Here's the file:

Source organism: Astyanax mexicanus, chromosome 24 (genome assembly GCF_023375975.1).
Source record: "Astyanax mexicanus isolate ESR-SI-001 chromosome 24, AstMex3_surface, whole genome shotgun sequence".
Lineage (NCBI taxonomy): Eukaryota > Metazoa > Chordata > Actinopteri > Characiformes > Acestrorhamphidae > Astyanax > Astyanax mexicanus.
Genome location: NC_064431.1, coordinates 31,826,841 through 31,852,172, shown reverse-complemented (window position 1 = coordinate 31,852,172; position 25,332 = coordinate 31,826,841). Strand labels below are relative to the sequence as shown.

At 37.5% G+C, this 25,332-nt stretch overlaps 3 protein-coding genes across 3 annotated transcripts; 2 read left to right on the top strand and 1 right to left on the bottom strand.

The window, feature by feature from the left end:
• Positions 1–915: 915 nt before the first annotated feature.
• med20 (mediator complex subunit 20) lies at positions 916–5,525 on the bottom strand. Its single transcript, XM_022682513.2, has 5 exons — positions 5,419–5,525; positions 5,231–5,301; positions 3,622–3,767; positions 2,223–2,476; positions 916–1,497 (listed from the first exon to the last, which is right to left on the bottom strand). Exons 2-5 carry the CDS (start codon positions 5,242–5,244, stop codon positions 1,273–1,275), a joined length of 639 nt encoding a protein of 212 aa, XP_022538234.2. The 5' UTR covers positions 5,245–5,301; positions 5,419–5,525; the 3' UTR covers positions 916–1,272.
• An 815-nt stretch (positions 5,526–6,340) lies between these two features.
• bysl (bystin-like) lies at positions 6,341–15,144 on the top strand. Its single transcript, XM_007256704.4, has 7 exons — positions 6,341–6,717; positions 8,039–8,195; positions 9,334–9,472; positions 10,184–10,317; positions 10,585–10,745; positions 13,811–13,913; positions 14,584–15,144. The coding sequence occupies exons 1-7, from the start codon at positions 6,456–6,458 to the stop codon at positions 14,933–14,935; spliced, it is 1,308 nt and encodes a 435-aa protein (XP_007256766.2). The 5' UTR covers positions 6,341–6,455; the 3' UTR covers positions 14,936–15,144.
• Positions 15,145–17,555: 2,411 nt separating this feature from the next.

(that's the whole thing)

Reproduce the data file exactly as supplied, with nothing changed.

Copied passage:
Source organism: Astyanax mexicanus, chromosome 24 (genome assembly GCF_023375975.1).
Source record: "Astyanax mexicanus isolate ESR-SI-001 chromosome 24, AstMex3_surface, whole genome shotgun sequence".
Lineage (NCBI taxonomy): Eukaryota > Metazoa > Chordata > Actinopteri > Characiformes > Acestrorhamphidae > Astyanax > Astyanax mexicanus.
Genome location: NC_064431.1, coordinates 31,826,841 through 31,852,172, shown reverse-complemented (window position 1 = coordinate 31,852,172; position 25,332 = coordinate 31,826,841). Strand labels below are relative to the sequence as shown.

At 37.5% G+C, this 25,332-nt stretch overlaps 3 protein-coding genes across 3 annotated transcripts; 2 read left to right on the top strand and 1 right to left on the bottom strand.

The window, feature by feature from the left end:
• Positions 1–915: 915 nt before the first annotated feature.
• med20 (mediator complex subunit 20) lies at positions 916–5,525 on the bottom strand. Its single transcript, XM_022682513.2, has 5 exons — positions 5,419–5,525; positions 5,231–5,301; positions 3,622–3,767; positions 2,223–2,476; positions 916–1,497 (listed from the first exon to the last, which is right to left on the bottom strand). Exons 2-5 carry the CDS (start codon positions 5,242–5,244, stop codon positions 1,273–1,275), a joined length of 639 nt encoding a protein of 212 aa, XP_022538234.2. The 5' UTR covers positions 5,245–5,301; positions 5,419–5,525; the 3' UTR covers positions 916–1,272.
• An 815-nt stretch (positions 5,526–6,340) lies between these two features.
• bysl (bystin-like) lies at positions 6,341–15,144 on the top strand. Its single transcript, XM_007256704.4, has 7 exons — positions 6,341–6,717; positions 8,039–8,195; positions 9,334–9,472; positions 10,184–10,317; positions 10,585–10,745; positions 13,811–13,913; positions 14,584–15,144. The coding sequence occupies exons 1-7, from the start codon at positions 6,456–6,458 to the stop codon at positions 14,933–14,935; spliced, it is 1,308 nt and encodes a 435-aa protein (XP_007256766.2). The 5' UTR covers positions 6,341–6,455; the 3' UTR covers positions 14,936–15,144.
• Positions 15,145–17,555: 2,411 nt separating this feature from the next.